THE bridge over Northgate to King George’s Hall, Blackburn, has been demolished.

The work is described as the first step in restoring Blackburn Central Library’s facade to its “original 1920s appearance to enable it to become a landmark for the town centre”.

A £2million budget was authorised by the borough council last year to replace the crumbling frontage because of fears a chunk of masonry could come off and injure a passer-by.

Council regeneration boss Dave Harling said: “Many people considered the bridge an eyesore and will be glad to see it pulled down.

“The demolition of the bridge is part of a broader investment to improve the town centre.

“The library will become more of a feature building than something less interesting, as it was.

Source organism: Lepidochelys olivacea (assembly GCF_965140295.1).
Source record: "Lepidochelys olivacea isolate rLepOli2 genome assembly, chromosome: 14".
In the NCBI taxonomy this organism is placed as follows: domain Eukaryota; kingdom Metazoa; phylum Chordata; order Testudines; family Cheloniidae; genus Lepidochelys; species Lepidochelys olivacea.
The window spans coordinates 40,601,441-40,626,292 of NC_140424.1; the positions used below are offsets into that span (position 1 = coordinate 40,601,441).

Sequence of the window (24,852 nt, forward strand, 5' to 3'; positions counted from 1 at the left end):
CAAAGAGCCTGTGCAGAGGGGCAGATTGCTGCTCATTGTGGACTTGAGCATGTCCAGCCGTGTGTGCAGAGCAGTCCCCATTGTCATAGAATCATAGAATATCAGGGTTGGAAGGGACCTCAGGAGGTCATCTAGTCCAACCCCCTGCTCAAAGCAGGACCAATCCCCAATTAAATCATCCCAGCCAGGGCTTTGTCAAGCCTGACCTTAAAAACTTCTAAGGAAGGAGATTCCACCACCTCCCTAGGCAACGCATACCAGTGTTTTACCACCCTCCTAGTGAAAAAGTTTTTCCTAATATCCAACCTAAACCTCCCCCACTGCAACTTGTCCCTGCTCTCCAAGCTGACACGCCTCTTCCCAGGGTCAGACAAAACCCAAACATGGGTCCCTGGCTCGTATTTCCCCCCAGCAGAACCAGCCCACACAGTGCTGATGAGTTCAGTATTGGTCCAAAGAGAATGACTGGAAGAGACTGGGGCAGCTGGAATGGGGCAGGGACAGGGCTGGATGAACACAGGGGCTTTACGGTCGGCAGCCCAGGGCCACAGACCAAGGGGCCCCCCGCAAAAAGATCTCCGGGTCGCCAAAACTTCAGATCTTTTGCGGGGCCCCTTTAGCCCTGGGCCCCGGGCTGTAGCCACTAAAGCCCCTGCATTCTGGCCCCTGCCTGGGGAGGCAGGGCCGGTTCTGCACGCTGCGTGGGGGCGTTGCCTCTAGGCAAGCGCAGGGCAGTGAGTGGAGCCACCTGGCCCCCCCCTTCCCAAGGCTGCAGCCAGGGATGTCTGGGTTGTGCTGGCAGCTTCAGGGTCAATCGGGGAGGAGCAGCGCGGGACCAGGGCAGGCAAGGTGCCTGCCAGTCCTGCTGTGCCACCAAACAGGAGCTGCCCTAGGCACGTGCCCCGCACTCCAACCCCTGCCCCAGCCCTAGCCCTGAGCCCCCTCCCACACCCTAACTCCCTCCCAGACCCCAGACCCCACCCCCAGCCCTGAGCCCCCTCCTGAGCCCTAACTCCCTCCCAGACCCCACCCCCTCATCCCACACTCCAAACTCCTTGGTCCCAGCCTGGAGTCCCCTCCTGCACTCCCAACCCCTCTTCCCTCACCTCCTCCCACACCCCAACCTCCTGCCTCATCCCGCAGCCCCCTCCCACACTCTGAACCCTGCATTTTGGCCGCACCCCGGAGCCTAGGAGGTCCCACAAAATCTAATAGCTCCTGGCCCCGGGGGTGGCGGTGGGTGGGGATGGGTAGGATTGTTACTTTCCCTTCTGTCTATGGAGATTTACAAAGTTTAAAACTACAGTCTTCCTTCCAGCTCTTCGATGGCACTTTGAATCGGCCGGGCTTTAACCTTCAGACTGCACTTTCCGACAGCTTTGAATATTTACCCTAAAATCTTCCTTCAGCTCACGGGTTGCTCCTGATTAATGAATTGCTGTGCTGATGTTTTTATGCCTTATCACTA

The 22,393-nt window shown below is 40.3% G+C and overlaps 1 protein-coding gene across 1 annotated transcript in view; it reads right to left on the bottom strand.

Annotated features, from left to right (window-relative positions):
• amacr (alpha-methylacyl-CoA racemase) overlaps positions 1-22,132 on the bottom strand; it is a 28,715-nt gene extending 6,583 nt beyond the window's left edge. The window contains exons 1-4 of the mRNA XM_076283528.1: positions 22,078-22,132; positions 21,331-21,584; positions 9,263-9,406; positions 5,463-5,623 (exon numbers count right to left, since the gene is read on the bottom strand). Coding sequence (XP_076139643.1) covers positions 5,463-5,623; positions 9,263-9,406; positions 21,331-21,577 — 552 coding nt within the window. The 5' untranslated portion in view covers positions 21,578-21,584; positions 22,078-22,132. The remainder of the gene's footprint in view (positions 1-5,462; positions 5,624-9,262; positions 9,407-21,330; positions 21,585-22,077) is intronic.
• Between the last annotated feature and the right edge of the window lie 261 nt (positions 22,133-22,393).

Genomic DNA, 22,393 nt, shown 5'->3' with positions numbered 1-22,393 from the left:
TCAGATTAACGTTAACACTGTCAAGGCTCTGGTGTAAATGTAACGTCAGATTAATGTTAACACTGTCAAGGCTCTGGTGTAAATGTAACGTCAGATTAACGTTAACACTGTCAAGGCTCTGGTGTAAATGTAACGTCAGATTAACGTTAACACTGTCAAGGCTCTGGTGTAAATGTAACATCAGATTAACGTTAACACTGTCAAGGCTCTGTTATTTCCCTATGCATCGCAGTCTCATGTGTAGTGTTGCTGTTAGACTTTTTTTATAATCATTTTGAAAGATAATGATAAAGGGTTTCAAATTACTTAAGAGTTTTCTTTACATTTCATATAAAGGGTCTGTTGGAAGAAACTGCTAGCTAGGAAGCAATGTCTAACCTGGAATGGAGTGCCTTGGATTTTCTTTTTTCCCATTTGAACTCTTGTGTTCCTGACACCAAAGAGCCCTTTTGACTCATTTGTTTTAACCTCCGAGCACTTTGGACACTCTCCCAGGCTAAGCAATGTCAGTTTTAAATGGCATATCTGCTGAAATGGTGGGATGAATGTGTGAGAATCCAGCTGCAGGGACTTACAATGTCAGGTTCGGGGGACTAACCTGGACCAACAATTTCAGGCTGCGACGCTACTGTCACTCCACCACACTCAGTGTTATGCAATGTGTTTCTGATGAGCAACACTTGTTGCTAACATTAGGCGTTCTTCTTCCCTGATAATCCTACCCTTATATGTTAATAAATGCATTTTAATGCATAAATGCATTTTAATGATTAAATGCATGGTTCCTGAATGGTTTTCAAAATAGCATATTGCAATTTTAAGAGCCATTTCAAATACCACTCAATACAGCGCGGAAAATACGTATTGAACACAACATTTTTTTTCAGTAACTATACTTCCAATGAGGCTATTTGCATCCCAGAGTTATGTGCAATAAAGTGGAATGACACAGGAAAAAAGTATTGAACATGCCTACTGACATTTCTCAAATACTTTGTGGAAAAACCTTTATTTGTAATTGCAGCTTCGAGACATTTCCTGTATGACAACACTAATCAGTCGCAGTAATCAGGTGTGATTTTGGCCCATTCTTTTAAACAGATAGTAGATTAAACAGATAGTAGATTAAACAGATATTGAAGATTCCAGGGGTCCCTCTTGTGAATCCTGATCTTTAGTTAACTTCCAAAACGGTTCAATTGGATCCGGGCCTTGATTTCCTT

“We haven’t had any complaints about the works and traffic seems to be flowing well in and out of Blackburn.”

Surrounding roads have been closed or made two-way and parking bays revoked as the works take place. After the library frontage is complete, a two-year regeneration of the town centre will follow, including the £28million development of the Cathedral Quarter and demolition of the old market hall.

There will also be a new £5million bus station built in Ainsworth Street.